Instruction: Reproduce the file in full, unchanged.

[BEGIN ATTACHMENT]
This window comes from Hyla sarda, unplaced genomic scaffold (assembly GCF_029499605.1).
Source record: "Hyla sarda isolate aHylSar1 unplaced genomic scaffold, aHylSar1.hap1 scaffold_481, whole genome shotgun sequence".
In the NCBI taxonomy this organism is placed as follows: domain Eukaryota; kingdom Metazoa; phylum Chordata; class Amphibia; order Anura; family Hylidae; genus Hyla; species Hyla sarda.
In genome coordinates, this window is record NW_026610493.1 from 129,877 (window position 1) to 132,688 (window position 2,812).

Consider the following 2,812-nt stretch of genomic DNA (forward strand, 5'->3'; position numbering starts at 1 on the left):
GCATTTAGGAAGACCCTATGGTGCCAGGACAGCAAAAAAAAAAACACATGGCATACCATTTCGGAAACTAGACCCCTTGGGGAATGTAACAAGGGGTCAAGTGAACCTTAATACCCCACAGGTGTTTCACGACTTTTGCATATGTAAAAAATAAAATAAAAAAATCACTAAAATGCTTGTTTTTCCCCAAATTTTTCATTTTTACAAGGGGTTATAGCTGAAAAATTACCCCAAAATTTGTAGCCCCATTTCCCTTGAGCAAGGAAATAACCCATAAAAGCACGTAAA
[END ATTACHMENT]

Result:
This window comes from Hyla sarda, unplaced genomic scaffold (assembly GCF_029499605.1).
Source record: "Hyla sarda isolate aHylSar1 unplaced genomic scaffold, aHylSar1.hap1 scaffold_481, whole genome shotgun sequence".
In the NCBI taxonomy this organism is placed as follows: domain Eukaryota; kingdom Metazoa; phylum Chordata; class Amphibia; order Anura; family Hylidae; genus Hyla; species Hyla sarda.
In genome coordinates, this window is record NW_026610493.1 from 129,877 (window position 1) to 132,688 (window position 2,812).

Consider the following 2,812-nt stretch of genomic DNA (forward strand, 5'->3'; position numbering starts at 1 on the left):
GCATTTAGGAAGACCCTATGGTGCCAGGACAGCAAAAAAAAAAACACATGGCATACCATTTCGGAAACTAGACCCCTTGGGGAATGTAACAAGGGGTCAAGTGAACCTTAATACCCCACAGGTGTTTCACGACTTTTGCATATGTAAAAAATAAAATAAAAAAATCACTAAAATGCTTGTTTTTCCCCAAATTTTTCATTTTTACAAGGGGTTATAGCTGAAAAATTACCCCAAAATTTGTAGCCCCATTTCCCTTGAGCAAGGAAATAACCCATAAAAGCACGTAAA